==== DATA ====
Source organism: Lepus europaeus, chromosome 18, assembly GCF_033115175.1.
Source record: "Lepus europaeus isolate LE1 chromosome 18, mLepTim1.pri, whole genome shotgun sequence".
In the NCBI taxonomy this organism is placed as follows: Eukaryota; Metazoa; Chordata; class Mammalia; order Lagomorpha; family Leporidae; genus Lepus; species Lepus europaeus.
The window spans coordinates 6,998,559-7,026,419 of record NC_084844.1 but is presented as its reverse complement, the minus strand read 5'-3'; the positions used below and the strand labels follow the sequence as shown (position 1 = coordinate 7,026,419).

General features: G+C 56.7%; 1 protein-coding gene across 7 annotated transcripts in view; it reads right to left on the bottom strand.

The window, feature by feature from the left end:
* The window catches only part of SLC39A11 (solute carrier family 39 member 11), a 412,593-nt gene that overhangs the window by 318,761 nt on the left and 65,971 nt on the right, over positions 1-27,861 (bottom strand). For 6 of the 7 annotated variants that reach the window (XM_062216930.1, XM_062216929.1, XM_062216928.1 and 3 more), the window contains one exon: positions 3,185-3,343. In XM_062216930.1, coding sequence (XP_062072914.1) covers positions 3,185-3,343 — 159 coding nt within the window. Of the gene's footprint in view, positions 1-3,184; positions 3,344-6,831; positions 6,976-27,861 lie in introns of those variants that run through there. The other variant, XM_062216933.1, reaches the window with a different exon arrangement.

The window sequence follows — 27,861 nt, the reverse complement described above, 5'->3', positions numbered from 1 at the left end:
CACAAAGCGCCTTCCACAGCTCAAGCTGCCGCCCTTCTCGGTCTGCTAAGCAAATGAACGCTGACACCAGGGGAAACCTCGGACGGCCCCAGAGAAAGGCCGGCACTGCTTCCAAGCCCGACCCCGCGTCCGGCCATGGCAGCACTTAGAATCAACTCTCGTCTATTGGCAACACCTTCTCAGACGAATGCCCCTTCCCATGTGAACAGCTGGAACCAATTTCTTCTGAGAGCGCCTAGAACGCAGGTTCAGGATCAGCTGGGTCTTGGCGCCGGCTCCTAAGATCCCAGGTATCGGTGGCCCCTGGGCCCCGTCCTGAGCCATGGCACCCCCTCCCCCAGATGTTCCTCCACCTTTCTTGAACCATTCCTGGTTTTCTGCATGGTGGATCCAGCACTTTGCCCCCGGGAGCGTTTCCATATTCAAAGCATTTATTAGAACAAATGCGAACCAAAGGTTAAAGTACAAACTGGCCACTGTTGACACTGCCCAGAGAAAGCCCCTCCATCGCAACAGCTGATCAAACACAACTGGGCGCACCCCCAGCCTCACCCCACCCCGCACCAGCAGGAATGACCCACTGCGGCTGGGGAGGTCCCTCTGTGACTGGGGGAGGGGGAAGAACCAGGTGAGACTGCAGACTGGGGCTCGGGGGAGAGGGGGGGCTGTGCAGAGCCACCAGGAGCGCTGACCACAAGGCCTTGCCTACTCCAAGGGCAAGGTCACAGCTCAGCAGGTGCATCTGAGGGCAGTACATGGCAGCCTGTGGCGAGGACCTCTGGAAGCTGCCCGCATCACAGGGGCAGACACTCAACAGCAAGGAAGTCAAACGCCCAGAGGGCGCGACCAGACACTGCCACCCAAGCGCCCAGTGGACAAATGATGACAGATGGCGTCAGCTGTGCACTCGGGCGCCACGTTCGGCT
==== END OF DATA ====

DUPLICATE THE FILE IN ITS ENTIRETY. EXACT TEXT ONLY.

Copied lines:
Source organism: Lepus europaeus, chromosome 18, assembly GCF_033115175.1.
Source record: "Lepus europaeus isolate LE1 chromosome 18, mLepTim1.pri, whole genome shotgun sequence".
In the NCBI taxonomy this organism is placed as follows: Eukaryota; Metazoa; Chordata; class Mammalia; order Lagomorpha; family Leporidae; genus Lepus; species Lepus europaeus.
The window spans coordinates 6,998,559-7,026,419 of record NC_084844.1 but is presented as its reverse complement, the minus strand read 5'-3'; the positions used below and the strand labels follow the sequence as shown (position 1 = coordinate 7,026,419).

General features: G+C 56.7%; 1 protein-coding gene across 7 annotated transcripts in view; it reads right to left on the bottom strand.

The window, feature by feature from the left end:
* The window catches only part of SLC39A11 (solute carrier family 39 member 11), a 412,593-nt gene that overhangs the window by 318,761 nt on the left and 65,971 nt on the right, over positions 1-27,861 (bottom strand). For 6 of the 7 annotated variants that reach the window (XM_062216930.1, XM_062216929.1, XM_062216928.1 and 3 more), the window contains one exon: positions 3,185-3,343. In XM_062216930.1, coding sequence (XP_062072914.1) covers positions 3,185-3,343 — 159 coding nt within the window. Of the gene's footprint in view, positions 1-3,184; positions 3,344-6,831; positions 6,976-27,861 lie in introns of those variants that run through there. The other variant, XM_062216933.1, reaches the window with a different exon arrangement.

The window sequence follows — 27,861 nt, the reverse complement described above, 5'->3', positions numbered from 1 at the left end:
CACAAAGCGCCTTCCACAGCTCAAGCTGCCGCCCTTCTCGGTCTGCTAAGCAAATGAACGCTGACACCAGGGGAAACCTCGGACGGCCCCAGAGAAAGGCCGGCACTGCTTCCAAGCCCGACCCCGCGTCCGGCCATGGCAGCACTTAGAATCAACTCTCGTCTATTGGCAACACCTTCTCAGACGAATGCCCCTTCCCATGTGAACAGCTGGAACCAATTTCTTCTGAGAGCGCCTAGAACGCAGGTTCAGGATCAGCTGGGTCTTGGCGCCGGCTCCTAAGATCCCAGGTATCGGTGGCCCCTGGGCCCCGTCCTGAGCCATGGCACCCCCTCCCCCAGATGTTCCTCCACCTTTCTTGAACCATTCCTGGTTTTCTGCATGGTGGATCCAGCACTTTGCCCCCGGGAGCGTTTCCATATTCAAAGCATTTATTAGAACAAATGCGAACCAAAGGTTAAAGTACAAACTGGCCACTGTTGACACTGCCCAGAGAAAGCCCCTCCATCGCAACAGCTGATCAAACACAACTGGGCGCACCCCCAGCCTCACCCCACCCCGCACCAGCAGGAATGACCCACTGCGGCTGGGGAGGTCCCTCTGTGACTGGGGGAGGGGGAAGAACCAGGTGAGACTGCAGACTGGGGCTCGGGGGAGAGGGGGGGCTGTGCAGAGCCACCAGGAGCGCTGACCACAAGGCCTTGCCTACTCCAAGGGCAAGGTCACAGCTCAGCAGGTGCATCTGAGGGCAGTACATGGCAGCCTGTGGCGAGGACCTCTGGAAGCTGCCCGCATCACAGGGGCAGACACTCAACAGCAAGGAAGTCAAACGCCCAGAGGGCGCGACCAGACACTGCCACCCAAGCGCCCAGTGGACAAATGATGACAGATGGCGTCAGCTGTGCACTCGGGCGCCACGTTCGGCT